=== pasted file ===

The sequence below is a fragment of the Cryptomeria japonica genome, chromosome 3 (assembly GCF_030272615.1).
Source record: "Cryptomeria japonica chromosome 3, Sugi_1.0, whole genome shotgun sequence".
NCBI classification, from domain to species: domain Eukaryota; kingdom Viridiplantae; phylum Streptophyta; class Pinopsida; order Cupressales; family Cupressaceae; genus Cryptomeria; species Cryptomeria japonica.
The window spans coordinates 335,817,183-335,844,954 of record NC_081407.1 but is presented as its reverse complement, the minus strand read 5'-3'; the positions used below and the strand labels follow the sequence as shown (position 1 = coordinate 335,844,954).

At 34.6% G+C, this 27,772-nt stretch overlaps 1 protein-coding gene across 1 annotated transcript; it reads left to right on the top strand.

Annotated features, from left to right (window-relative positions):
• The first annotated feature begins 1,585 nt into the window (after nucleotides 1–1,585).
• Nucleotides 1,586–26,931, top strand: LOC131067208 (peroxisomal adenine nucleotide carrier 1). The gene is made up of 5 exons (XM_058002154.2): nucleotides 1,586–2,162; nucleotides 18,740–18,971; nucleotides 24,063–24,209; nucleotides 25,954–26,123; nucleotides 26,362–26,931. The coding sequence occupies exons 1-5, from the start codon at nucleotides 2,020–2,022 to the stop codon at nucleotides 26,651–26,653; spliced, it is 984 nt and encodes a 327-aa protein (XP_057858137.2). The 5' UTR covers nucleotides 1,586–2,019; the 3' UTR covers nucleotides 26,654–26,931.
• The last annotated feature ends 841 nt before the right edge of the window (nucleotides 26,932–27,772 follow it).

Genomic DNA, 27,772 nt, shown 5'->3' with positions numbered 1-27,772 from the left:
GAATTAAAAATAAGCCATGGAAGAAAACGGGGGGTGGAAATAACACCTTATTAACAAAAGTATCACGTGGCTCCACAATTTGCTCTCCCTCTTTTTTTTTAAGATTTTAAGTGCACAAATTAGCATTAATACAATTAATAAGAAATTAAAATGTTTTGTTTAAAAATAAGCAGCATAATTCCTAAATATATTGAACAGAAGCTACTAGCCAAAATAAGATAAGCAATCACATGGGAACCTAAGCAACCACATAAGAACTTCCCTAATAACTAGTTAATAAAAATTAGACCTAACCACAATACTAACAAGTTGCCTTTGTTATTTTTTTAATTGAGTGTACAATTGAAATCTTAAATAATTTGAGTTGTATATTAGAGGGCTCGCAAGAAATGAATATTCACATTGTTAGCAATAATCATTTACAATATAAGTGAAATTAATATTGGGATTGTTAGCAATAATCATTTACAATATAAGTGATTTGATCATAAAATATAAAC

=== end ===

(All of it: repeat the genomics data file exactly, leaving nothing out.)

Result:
The sequence below is a fragment of the Cryptomeria japonica genome, chromosome 3 (assembly GCF_030272615.1).
Source record: "Cryptomeria japonica chromosome 3, Sugi_1.0, whole genome shotgun sequence".
NCBI classification, from domain to species: domain Eukaryota; kingdom Viridiplantae; phylum Streptophyta; class Pinopsida; order Cupressales; family Cupressaceae; genus Cryptomeria; species Cryptomeria japonica.
The window spans coordinates 335,817,183-335,844,954 of record NC_081407.1 but is presented as its reverse complement, the minus strand read 5'-3'; the positions used below and the strand labels follow the sequence as shown (position 1 = coordinate 335,844,954).

At 34.6% G+C, this 27,772-nt stretch overlaps 1 protein-coding gene across 1 annotated transcript; it reads left to right on the top strand.

Annotated features, from left to right (window-relative positions):
• The first annotated feature begins 1,585 nt into the window (after nucleotides 1–1,585).
• Nucleotides 1,586–26,931, top strand: LOC131067208 (peroxisomal adenine nucleotide carrier 1). The gene is made up of 5 exons (XM_058002154.2): nucleotides 1,586–2,162; nucleotides 18,740–18,971; nucleotides 24,063–24,209; nucleotides 25,954–26,123; nucleotides 26,362–26,931. The coding sequence occupies exons 1-5, from the start codon at nucleotides 2,020–2,022 to the stop codon at nucleotides 26,651–26,653; spliced, it is 984 nt and encodes a 327-aa protein (XP_057858137.2). The 5' UTR covers nucleotides 1,586–2,019; the 3' UTR covers nucleotides 26,654–26,931.
• The last annotated feature ends 841 nt before the right edge of the window (nucleotides 26,932–27,772 follow it).

Genomic DNA, 27,772 nt, shown 5'->3' with positions numbered 1-27,772 from the left:
GAATTAAAAATAAGCCATGGAAGAAAACGGGGGGTGGAAATAACACCTTATTAACAAAAGTATCACGTGGCTCCACAATTTGCTCTCCCTCTTTTTTTTTAAGATTTTAAGTGCACAAATTAGCATTAATACAATTAATAAGAAATTAAAATGTTTTGTTTAAAAATAAGCAGCATAATTCCTAAATATATTGAACAGAAGCTACTAGCCAAAATAAGATAAGCAATCACATGGGAACCTAAGCAACCACATAAGAACTTCCCTAATAACTAGTTAATAAAAATTAGACCTAACCACAATACTAACAAGTTGCCTTTGTTATTTTTTTAATTGAGTGTACAATTGAAATCTTAAATAATTTGAGTTGTATATTAGAGGGCTCGCAAGAAATGAATATTCACATTGTTAGCAATAATCATTTACAATATAAGTGAAATTAATATTGGGATTGTTAGCAATAATCATTTACAATATAAGTGATTTGATCATAAAATATAAAC